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Curran, GOP lawmakers split over refinancing Nassau's existing debt

Nassau County Executive Laura Curran said the benefits

Nassau County Executive Laura Curran said the benefits of refinancing county debt outweigh any concerns about prolonging NIFA's tenure.   Credit: Howard Schnapp

Nassau County Executive Laura Curran and Republican county legislators are at odds over whether to ask the county’s control board to refinance existing debt. The move could save Nassau hundreds of millions of dollars but, Republicans fear, also help extend the life of the control board for decades.

The coronavirus pandemic has wrecked the county’s $3.55 billion budget, with officials projecting a $749 million deficit over the next 18 months. Curran has asked the Nassau Interim Finance Authority to refinance $367 million in existing county debt, and NIFA plans to restructure existing debt it borrows for Nassau.

Involving NIFA offers financial advantages: With higher-rated bonds, the control board can secure better bond ratings for debt than fiscally challenged Nassau could on its own.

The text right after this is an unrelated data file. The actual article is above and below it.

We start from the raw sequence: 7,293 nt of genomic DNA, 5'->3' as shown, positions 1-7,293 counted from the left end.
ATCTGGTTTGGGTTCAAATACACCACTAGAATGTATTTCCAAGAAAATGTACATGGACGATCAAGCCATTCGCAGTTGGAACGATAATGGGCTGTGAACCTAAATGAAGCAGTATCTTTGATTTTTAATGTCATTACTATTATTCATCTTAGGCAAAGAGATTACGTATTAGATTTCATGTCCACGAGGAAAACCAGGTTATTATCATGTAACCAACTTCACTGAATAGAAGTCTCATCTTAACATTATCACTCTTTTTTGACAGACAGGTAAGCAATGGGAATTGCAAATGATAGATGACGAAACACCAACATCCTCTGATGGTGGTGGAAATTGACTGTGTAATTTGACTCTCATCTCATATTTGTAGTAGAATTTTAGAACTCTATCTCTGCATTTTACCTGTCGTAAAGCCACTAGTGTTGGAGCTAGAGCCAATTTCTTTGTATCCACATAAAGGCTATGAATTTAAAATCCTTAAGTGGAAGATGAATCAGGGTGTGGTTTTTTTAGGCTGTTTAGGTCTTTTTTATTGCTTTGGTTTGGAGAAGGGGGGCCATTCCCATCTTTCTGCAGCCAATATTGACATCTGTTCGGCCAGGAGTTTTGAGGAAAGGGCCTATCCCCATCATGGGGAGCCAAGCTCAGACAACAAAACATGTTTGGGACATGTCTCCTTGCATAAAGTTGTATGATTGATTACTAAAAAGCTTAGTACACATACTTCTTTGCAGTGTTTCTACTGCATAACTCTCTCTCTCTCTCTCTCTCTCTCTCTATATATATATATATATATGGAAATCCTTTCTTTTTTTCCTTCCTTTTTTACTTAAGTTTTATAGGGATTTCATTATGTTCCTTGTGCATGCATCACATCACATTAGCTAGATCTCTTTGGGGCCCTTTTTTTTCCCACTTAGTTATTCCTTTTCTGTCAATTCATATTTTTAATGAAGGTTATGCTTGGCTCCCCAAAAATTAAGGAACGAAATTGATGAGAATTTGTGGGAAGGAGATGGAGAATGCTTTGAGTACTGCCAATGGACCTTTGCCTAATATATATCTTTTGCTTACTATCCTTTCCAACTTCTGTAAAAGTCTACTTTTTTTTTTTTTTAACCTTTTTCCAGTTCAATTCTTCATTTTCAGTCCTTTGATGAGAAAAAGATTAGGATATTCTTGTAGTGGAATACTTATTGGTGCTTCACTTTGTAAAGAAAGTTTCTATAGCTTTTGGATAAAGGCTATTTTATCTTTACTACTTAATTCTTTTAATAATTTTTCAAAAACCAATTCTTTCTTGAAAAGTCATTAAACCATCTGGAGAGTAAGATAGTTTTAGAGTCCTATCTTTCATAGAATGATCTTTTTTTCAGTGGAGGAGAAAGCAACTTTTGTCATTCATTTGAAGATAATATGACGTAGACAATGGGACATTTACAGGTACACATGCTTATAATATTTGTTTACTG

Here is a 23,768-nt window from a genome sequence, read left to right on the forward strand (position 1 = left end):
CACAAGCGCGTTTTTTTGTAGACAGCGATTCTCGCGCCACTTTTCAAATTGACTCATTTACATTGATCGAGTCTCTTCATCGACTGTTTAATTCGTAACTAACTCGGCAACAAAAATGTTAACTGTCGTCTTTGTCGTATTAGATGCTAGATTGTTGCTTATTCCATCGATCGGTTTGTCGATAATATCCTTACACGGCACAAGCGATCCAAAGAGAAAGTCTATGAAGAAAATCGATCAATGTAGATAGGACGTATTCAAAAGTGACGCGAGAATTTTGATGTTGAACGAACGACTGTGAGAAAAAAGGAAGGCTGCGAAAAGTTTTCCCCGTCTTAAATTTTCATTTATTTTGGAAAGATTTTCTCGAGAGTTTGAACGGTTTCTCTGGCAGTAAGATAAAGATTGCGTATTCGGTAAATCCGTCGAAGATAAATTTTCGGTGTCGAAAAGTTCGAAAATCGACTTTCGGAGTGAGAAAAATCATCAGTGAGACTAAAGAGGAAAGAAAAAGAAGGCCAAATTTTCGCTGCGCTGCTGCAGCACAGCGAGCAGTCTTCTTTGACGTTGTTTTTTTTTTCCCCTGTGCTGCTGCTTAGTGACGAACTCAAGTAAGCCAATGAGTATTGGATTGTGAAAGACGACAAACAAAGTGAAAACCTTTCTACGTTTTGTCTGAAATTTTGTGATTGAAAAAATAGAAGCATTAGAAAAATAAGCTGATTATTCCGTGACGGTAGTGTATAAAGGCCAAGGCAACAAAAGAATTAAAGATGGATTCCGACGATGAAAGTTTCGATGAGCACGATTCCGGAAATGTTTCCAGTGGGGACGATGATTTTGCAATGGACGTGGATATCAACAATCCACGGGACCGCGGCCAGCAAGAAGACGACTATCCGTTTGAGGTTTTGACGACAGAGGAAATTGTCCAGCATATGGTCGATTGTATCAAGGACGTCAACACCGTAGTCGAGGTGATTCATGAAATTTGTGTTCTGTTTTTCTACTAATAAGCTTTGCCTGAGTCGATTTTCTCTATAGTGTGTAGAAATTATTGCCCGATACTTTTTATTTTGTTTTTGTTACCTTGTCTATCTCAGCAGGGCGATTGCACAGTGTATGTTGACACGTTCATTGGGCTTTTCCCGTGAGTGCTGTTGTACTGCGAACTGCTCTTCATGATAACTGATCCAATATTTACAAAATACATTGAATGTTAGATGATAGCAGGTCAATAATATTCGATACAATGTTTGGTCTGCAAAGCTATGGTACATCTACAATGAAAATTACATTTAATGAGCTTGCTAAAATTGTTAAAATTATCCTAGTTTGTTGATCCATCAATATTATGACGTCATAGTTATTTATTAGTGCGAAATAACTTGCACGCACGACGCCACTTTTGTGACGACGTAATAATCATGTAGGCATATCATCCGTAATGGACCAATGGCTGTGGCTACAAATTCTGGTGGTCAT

If the bonds are restructured, Nassau and NIFA would make smaller-sized debt payments to creditors over the next two years. That would free up dollars that Nassau could use to cover its budget hole. And NIFA could provide more sales tax revenue to the county if it paid less on debt service in the short term. NIFA takes a portion of sales taxes due to the county to pay its borrowing and operating costs, before providing the rest to Nassau.

But the GOP-controlled legislature would have to approve Curran’s request for NIFA to refinance Nassau’s debt. And so far, Republican legislators are balking, concerned a refinancing could prolong NIFA's existence until 2051, when the last payment on the proposed restructured debt would come due. NIFA's final payment is currently due in 2025.